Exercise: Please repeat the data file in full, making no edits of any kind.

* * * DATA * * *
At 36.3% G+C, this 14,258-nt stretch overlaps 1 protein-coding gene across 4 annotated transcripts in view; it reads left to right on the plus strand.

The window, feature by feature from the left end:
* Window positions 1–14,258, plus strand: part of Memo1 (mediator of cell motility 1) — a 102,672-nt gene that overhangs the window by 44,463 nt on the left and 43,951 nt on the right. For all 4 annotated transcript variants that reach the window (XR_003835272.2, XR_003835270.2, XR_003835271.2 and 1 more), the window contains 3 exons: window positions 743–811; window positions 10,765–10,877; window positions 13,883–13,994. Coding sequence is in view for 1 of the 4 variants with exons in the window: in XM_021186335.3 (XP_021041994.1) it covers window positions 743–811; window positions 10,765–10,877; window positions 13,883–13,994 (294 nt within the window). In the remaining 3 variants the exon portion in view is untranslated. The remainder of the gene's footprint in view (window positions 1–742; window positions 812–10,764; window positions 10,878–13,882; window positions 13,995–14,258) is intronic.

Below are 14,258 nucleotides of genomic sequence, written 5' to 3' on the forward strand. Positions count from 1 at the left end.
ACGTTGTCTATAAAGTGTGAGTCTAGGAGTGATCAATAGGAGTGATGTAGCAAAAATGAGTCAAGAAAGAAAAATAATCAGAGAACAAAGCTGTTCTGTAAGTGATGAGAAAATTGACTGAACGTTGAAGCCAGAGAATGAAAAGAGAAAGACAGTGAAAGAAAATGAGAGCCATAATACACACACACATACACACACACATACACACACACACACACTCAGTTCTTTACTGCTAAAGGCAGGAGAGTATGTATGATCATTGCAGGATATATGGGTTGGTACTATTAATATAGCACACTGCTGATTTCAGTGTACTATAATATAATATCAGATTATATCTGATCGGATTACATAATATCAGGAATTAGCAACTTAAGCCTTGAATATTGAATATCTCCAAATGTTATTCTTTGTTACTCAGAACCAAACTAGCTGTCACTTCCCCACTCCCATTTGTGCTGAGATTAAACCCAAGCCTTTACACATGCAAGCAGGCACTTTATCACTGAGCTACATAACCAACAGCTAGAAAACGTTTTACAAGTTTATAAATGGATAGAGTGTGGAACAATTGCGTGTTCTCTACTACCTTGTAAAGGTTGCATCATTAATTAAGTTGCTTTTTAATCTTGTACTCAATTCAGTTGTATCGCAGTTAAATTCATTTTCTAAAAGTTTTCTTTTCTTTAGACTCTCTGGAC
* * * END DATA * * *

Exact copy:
At 36.3% G+C, this 14,258-nt stretch overlaps 1 protein-coding gene across 4 annotated transcripts in view; it reads left to right on the plus strand.

The window, feature by feature from the left end:
* Window positions 1–14,258, plus strand: part of Memo1 (mediator of cell motility 1) — a 102,672-nt gene that overhangs the window by 44,463 nt on the left and 43,951 nt on the right. For all 4 annotated transcript variants that reach the window (XR_003835272.2, XR_003835270.2, XR_003835271.2 and 1 more), the window contains 3 exons: window positions 743–811; window positions 10,765–10,877; window positions 13,883–13,994. Coding sequence is in view for 1 of the 4 variants with exons in the window: in XM_021186335.3 (XP_021041994.1) it covers window positions 743–811; window positions 10,765–10,877; window positions 13,883–13,994 (294 nt within the window). In the remaining 3 variants the exon portion in view is untranslated. The remainder of the gene's footprint in view (window positions 1–742; window positions 812–10,764; window positions 10,878–13,882; window positions 13,995–14,258) is intronic.

Below are 14,258 nucleotides of genomic sequence, written 5' to 3' on the forward strand. Positions count from 1 at the left end.
ACGTTGTCTATAAAGTGTGAGTCTAGGAGTGATCAATAGGAGTGATGTAGCAAAAATGAGTCAAGAAAGAAAAATAATCAGAGAACAAAGCTGTTCTGTAAGTGATGAGAAAATTGACTGAACGTTGAAGCCAGAGAATGAAAAGAGAAAGACAGTGAAAGAAAATGAGAGCCATAATACACACACACATACACACACACATACACACACACACACACTCAGTTCTTTACTGCTAAAGGCAGGAGAGTATGTATGATCATTGCAGGATATATGGGTTGGTACTATTAATATAGCACACTGCTGATTTCAGTGTACTATAATATAATATCAGATTATATCTGATCGGATTACATAATATCAGGAATTAGCAACTTAAGCCTTGAATATTGAATATCTCCAAATGTTATTCTTTGTTACTCAGAACCAAACTAGCTGTCACTTCCCCACTCCCATTTGTGCTGAGATTAAACCCAAGCCTTTACACATGCAAGCAGGCACTTTATCACTGAGCTACATAACCAACAGCTAGAAAACGTTTTACAAGTTTATAAATGGATAGAGTGTGGAACAATTGCGTGTTCTCTACTACCTTGTAAAGGTTGCATCATTAATTAAGTTGCTTTTTAATCTTGTACTCAATTCAGTTGTATCGCAGTTAAATTCATTTTCTAAAAGTTTTCTTTTCTTTAGACTCTCTGGAC